5. The universe (7 instances): although this word is defined in premise (2a), the definition is itself very unclear and has many possible meanings. The highly ambiguous definition makes the term “universe” highly ambiguous as well.
  6. the collection (2 instances): the universe contains a different set of things at different times, so “the collection” is ambiguous between the set of all the things that have existed in the entire history of the universe and the set of all things that exist at a particular moment in time.
  7. beings (4 instances): If X is something, does that LOGICALLY IMPLY that X is a being?  If X is a being, does that LOGICALLY IMPLY that X is something?  Is time a “being”?  Is space a “being”? Is a law of physics a “being”? Is an idea or a feeling a “being”? Is the number 3 a “being”?  Why or why not?
  8. in space and time (2 instances): Is the requirement that the thing in question be BOTH in space AND in time? or just that the thing in question be EITHER in space OR in time?  The word “and” is ambiguous in this phrase.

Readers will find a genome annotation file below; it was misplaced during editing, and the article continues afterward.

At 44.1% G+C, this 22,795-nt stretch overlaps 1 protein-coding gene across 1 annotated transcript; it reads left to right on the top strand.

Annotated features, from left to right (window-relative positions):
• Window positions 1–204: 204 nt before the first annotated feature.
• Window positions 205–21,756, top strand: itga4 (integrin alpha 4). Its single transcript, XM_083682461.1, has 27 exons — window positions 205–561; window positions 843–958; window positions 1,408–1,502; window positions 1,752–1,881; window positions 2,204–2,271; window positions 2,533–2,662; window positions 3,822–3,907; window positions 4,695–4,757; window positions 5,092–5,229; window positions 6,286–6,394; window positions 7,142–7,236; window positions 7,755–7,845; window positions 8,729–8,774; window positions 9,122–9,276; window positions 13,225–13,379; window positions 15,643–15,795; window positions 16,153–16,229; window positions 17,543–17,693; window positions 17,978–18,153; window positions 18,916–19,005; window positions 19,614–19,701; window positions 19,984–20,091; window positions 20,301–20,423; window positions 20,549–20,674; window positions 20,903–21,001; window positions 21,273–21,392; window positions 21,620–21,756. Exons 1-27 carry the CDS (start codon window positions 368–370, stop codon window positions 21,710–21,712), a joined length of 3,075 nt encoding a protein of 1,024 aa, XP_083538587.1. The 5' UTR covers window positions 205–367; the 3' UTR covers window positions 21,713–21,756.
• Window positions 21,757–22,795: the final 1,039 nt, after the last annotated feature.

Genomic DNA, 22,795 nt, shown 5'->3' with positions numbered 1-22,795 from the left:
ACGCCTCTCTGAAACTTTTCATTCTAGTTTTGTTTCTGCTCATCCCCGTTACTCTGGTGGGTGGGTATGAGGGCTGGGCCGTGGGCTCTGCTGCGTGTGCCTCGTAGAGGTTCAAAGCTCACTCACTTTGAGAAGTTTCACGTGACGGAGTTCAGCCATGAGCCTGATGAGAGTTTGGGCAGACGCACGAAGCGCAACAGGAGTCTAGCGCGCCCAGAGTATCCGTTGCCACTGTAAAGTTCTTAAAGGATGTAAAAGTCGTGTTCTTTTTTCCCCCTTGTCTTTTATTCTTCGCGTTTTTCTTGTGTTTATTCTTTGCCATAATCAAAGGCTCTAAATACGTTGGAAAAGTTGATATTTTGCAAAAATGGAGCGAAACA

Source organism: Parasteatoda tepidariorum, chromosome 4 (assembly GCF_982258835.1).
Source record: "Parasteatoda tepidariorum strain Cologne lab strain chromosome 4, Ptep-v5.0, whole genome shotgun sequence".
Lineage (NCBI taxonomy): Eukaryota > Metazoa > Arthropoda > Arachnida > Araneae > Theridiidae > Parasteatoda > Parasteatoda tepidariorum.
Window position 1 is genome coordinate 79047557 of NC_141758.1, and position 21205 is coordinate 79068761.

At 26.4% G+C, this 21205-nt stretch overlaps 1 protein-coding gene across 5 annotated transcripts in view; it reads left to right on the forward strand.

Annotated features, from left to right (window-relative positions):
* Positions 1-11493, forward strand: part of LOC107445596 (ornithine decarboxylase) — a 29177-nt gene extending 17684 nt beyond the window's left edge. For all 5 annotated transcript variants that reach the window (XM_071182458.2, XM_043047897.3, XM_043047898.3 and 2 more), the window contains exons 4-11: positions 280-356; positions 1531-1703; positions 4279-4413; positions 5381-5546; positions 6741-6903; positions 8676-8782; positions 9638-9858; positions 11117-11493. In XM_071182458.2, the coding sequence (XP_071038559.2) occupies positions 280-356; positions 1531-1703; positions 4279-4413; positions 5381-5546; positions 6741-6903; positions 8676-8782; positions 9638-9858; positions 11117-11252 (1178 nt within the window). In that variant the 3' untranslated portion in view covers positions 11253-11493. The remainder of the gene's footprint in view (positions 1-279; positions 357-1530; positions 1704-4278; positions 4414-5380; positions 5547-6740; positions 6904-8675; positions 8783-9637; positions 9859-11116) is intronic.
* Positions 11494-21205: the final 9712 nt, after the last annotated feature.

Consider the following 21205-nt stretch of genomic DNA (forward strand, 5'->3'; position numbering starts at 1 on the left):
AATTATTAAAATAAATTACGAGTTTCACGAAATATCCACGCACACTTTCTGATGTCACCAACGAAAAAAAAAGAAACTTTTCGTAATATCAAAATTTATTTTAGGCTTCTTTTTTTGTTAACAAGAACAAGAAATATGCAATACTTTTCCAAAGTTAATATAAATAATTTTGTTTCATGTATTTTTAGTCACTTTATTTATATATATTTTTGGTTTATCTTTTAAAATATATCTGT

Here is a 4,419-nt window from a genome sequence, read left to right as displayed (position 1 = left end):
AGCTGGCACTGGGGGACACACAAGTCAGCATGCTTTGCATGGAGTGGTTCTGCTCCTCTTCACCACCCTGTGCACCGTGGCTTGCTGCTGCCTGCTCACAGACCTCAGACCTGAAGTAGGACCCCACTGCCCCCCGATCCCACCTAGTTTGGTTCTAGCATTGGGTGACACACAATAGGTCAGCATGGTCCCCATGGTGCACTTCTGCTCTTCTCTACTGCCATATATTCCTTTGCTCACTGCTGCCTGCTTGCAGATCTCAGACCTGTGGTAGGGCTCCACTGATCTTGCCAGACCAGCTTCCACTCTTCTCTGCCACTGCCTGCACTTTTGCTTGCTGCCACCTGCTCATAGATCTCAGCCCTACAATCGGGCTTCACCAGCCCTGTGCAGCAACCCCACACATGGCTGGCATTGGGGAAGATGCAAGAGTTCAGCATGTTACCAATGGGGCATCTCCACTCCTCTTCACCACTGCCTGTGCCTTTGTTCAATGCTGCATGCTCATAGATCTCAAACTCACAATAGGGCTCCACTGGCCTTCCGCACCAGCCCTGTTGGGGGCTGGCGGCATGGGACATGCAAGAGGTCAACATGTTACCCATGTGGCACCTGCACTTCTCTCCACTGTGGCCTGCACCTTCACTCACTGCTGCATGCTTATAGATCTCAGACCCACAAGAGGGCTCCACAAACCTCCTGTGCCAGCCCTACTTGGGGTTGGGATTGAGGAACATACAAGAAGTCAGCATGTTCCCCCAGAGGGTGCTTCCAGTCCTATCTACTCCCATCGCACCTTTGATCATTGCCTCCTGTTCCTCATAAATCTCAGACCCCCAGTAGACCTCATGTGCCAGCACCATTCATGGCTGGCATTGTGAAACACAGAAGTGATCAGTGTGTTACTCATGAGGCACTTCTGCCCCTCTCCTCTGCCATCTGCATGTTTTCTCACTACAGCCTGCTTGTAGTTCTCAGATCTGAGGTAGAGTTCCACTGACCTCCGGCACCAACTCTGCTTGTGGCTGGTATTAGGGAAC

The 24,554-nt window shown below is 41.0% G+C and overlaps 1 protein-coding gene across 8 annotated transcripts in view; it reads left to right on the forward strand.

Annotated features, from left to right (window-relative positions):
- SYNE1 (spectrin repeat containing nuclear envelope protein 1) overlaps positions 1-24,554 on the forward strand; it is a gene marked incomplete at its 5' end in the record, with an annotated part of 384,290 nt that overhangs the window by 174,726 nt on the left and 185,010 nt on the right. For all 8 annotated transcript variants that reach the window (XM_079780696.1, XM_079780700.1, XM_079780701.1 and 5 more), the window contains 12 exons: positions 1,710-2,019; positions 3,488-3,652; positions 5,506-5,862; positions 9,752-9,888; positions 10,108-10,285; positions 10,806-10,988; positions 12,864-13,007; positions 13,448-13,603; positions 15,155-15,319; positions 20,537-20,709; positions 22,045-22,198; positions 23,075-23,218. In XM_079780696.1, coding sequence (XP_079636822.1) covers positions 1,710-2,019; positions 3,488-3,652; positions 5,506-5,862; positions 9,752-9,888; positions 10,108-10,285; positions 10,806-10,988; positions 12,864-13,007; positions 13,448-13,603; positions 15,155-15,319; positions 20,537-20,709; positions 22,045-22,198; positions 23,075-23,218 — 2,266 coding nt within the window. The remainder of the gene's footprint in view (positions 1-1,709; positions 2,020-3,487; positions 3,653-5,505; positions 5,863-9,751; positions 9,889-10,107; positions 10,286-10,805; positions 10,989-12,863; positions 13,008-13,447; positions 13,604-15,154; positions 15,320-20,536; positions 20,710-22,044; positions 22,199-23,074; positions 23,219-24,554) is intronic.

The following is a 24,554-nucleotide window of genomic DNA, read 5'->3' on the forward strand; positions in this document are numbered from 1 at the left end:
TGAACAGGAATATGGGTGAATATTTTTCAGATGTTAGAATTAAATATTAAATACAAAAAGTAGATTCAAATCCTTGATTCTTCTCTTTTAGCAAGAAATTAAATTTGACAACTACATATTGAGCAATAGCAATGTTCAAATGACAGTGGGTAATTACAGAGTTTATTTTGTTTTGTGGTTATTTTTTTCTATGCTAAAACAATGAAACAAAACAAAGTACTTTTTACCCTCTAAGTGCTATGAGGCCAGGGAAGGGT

9. within the universe (1 instance): If X is within the universe, does this LOGICALLY IMPLY that X is a being in space and time?  If X is a being in space and time, does this LOGICALLY IMPLY that X is within the universe?  If so, then the ambiguity of “being” and the ambiguity of “in space and time” apply to this expression.  For example, is time within the universe?  Is space within the universe?  Are laws of physics within the universe?
  10. bounded by space and time (1 instance):  If X is bounded by space and time, does this LOGICALLY IMPLY that X is in space and time?  If X is in space and time, does this LOGICALLY IMPLY that X is bounded by space and time?  If so, then the ambiguity of “in space and time” applies to this expression.  Does being bounded by space and time mean being BOTH in space AND in time? or just that the thing in question be EITHER in space OR in time?